When sculptor Carolyn Ottmers moved here from Austin, Texas, in 1986 to attend grad school at the School of the Art Institute, she was initially impressed by the lake, the architecture, and the industry--particularly the many light manufacturing businesses, a potential resource for sculptors. But by late autumn the skies were gray and her surroundings slushy. She began to miss the gardening and hiking she'd done back home and started looking for "signs of life" in Chicago. What she found were weeds. "Chicago's density had a pretty big effect on me," she says. She began making "these little plant sculptures on the side as a way of surrounding myself with nature in my studio. I made a flower corolla out of layers and layers of newsprint." Soon she decided she wanted to focus on plants, and by the end of grad school she'd made 500 leaves from beer and wine bottles gathered from a vacant lot, crushing them and then partially melting and molding the fragments into leaf form. These works expressed both her love of nature and her love of the city.
An environmentalist, Ottmers has mostly used recycled materials to create her plants, including those cast in metal. The strength of her large sculptures at Carrie Secrist is their simulaneous "realism" and mechanized, overgrown appearance, which makes them rather creepy, like overfertilized plants. Though the 17 scattered cast-iron leaves that make up Intersection look overgrown--they range in size from 14 to 24 inches across--in fact they were cast from actual burdock leaves. Ottmers says the burdock is "a survivalist plant that grows in vacant lots whether PCBs have been dumped there or not." She's inscribed the city's street grid on the underside of some of the leaves, while the decision to cast them in iron reflects Chicago's history as an industrial center.
The three other large sculptures of plants, together called "Equilibrium," were exhibited in Grant Park last summer as part of a city-sponsored project that placed "artist-designed gardens" in outdoor spaces. Individually titled Parsnip, Allium, and Shepherd's Purse, they're all modeled on plants that grow in Chicago and that actually clean up the soil--Ottmers says the theme of her garden was "phytoremediation." Though in nature these weeds range from less than a foot to 3 feet tall, the sculptures vary in height from more than 6 feet to 11 feet. Their smoothness gives them a strangely abstracted and manufactured look that's underlined by their materials: bronze, aluminum, and iron, respectively. Ottmers says, "For nature to compete with the Sears Tower, it has to be larger than it is in real life."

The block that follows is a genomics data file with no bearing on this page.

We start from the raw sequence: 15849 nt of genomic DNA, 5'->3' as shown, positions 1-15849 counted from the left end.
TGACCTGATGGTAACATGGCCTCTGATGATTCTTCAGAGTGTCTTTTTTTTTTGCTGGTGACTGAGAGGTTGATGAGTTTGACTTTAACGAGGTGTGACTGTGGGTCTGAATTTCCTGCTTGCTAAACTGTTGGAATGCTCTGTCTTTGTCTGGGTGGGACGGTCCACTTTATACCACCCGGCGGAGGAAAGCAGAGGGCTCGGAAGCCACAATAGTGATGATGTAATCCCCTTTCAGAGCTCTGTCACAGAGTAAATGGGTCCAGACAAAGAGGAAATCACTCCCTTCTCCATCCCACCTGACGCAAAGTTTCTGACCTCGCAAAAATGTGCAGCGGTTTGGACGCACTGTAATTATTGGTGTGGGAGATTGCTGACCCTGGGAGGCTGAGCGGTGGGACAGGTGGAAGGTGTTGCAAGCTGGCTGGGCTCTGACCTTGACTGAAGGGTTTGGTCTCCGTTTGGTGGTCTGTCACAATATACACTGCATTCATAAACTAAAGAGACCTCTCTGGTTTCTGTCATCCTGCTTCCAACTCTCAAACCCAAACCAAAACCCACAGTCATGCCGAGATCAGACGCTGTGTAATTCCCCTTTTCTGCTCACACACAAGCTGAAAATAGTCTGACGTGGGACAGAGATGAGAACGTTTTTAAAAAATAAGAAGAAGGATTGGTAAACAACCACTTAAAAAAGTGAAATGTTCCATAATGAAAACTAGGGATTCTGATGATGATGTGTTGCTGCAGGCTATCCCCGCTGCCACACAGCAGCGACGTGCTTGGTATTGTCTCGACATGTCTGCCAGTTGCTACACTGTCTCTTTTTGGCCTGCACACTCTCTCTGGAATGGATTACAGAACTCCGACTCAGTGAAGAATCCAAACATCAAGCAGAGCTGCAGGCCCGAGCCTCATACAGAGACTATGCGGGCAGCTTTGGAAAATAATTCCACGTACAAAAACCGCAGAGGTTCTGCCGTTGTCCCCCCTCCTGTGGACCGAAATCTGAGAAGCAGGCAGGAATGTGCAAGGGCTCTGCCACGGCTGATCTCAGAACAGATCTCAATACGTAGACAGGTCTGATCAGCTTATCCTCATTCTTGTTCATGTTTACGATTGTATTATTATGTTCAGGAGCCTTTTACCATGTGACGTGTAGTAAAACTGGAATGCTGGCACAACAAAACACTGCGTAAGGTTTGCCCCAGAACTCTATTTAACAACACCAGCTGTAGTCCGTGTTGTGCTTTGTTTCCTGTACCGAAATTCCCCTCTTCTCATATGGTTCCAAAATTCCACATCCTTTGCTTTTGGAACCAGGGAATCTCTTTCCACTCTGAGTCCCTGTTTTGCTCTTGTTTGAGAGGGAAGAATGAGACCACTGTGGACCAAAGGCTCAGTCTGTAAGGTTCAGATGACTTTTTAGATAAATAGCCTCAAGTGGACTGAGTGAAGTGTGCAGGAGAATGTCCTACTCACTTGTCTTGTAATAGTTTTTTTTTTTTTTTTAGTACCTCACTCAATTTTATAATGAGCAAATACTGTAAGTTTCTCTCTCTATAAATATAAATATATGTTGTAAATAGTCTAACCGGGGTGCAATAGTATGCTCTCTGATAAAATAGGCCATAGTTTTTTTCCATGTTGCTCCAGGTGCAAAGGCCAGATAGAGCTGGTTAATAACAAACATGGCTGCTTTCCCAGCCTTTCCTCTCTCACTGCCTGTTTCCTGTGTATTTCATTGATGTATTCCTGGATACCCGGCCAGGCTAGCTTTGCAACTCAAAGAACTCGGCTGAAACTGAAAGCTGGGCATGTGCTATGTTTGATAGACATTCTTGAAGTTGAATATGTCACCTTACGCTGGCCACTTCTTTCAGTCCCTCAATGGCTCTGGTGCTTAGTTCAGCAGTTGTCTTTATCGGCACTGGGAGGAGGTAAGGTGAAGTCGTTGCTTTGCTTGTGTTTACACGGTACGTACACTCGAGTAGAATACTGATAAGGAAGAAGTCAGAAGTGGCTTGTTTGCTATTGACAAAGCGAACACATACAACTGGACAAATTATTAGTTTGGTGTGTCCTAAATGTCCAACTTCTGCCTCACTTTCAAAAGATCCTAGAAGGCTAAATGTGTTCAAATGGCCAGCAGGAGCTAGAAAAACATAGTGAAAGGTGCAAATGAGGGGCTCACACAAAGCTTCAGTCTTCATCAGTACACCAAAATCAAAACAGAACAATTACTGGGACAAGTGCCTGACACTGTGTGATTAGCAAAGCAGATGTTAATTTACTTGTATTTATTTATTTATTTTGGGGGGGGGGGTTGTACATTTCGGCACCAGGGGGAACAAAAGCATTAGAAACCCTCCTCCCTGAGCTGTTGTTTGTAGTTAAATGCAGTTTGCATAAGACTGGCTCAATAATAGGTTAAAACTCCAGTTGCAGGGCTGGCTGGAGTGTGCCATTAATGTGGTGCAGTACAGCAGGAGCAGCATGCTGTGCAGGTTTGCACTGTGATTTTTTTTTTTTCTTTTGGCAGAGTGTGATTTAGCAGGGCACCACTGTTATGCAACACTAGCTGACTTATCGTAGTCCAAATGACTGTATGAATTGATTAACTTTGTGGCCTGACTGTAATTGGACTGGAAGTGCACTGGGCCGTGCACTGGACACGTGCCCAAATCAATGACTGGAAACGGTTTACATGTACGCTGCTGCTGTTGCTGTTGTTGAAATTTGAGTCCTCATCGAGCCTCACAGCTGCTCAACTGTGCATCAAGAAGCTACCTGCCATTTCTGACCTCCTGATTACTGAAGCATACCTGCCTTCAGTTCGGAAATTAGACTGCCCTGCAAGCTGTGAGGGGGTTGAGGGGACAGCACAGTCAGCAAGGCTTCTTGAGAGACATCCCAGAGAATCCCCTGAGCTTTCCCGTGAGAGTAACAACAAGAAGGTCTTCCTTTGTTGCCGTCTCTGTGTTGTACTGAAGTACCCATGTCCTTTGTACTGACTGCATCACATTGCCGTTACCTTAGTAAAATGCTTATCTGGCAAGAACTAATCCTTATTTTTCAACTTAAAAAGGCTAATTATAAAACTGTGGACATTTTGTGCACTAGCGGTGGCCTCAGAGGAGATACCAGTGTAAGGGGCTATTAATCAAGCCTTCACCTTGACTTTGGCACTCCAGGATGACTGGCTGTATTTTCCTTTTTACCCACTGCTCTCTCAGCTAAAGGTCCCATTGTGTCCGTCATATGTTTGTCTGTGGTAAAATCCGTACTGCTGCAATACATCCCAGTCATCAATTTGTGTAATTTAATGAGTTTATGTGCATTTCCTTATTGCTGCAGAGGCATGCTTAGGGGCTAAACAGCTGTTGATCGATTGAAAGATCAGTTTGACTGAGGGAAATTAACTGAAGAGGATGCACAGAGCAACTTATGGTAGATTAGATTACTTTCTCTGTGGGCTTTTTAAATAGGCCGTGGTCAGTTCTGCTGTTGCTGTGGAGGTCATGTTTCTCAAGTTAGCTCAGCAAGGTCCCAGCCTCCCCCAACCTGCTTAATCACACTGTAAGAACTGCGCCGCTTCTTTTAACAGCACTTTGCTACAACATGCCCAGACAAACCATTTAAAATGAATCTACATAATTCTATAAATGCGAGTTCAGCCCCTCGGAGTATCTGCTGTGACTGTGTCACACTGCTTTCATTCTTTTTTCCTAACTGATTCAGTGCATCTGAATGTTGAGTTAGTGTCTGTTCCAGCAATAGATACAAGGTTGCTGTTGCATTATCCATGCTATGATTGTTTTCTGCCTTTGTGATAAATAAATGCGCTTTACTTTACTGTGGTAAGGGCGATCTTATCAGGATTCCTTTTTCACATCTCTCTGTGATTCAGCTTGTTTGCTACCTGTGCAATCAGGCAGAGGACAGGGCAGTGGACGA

When Ottmers was 11, her parents divorced and her mother, who'd been a painter, stopped making art. In college, Ottmers began creating what she calls typical student work, "angst-ridden" pieces that reflected her own depression, such as a dartboard with her face as the target and darts shaped like bombs. Though her present work is much less self-expressive, she believes a psychological element remains. "I think about these big plants in terms of their stance toward each other--there's a clumsy awkwardness in their modeling." She adds that part of the reason she's fascinated by weeds is that she likes "their spirit, their determination to grow. As a child of divorce you feel disregarded and sort of left behind. You start to notice or empathize with disregarded things, whether it's someone sitting alone in a corner at a party or weeds growing in through the cracks."
Where: Carrie Secrist, 835 W. Washington
When: Through April 9
Art accompanying story in printed newspaper (not available in this archive): photos/Stephen J. Serio.